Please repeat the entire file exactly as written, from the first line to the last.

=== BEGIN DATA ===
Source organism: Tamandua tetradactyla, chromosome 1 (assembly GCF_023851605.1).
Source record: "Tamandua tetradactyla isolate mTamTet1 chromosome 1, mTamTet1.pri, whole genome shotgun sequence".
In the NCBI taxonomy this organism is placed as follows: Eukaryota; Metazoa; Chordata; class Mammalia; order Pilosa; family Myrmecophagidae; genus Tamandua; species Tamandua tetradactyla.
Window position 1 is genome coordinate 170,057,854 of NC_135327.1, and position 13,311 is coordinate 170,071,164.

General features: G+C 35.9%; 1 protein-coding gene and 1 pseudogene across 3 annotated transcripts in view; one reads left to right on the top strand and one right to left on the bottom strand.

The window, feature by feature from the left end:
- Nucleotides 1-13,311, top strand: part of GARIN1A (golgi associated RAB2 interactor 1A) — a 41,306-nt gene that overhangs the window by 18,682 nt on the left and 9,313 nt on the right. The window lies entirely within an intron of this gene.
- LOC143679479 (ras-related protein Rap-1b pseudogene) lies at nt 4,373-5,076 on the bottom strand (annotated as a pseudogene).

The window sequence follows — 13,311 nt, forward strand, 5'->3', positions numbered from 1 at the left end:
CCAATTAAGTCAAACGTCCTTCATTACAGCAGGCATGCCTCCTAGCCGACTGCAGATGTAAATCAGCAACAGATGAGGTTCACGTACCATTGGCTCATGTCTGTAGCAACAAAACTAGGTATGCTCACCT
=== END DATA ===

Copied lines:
Source organism: Tamandua tetradactyla, chromosome 1 (assembly GCF_023851605.1).
Source record: "Tamandua tetradactyla isolate mTamTet1 chromosome 1, mTamTet1.pri, whole genome shotgun sequence".
In the NCBI taxonomy this organism is placed as follows: Eukaryota; Metazoa; Chordata; class Mammalia; order Pilosa; family Myrmecophagidae; genus Tamandua; species Tamandua tetradactyla.
Window position 1 is genome coordinate 170,057,854 of NC_135327.1, and position 13,311 is coordinate 170,071,164.

General features: G+C 35.9%; 1 protein-coding gene and 1 pseudogene across 3 annotated transcripts in view; one reads left to right on the top strand and one right to left on the bottom strand.

The window, feature by feature from the left end:
- Nucleotides 1-13,311, top strand: part of GARIN1A (golgi associated RAB2 interactor 1A) — a 41,306-nt gene that overhangs the window by 18,682 nt on the left and 9,313 nt on the right. The window lies entirely within an intron of this gene.
- LOC143679479 (ras-related protein Rap-1b pseudogene) lies at nt 4,373-5,076 on the bottom strand (annotated as a pseudogene).

The window sequence follows — 13,311 nt, forward strand, 5'->3', positions numbered from 1 at the left end:
CCAATTAAGTCAAACGTCCTTCATTACAGCAGGCATGCCTCCTAGCCGACTGCAGATGTAAATCAGCAACAGATGAGGTTCACGTACCATTGGCTCATGTCTGTAGCAACAAAACTAGGTATGCTCACCT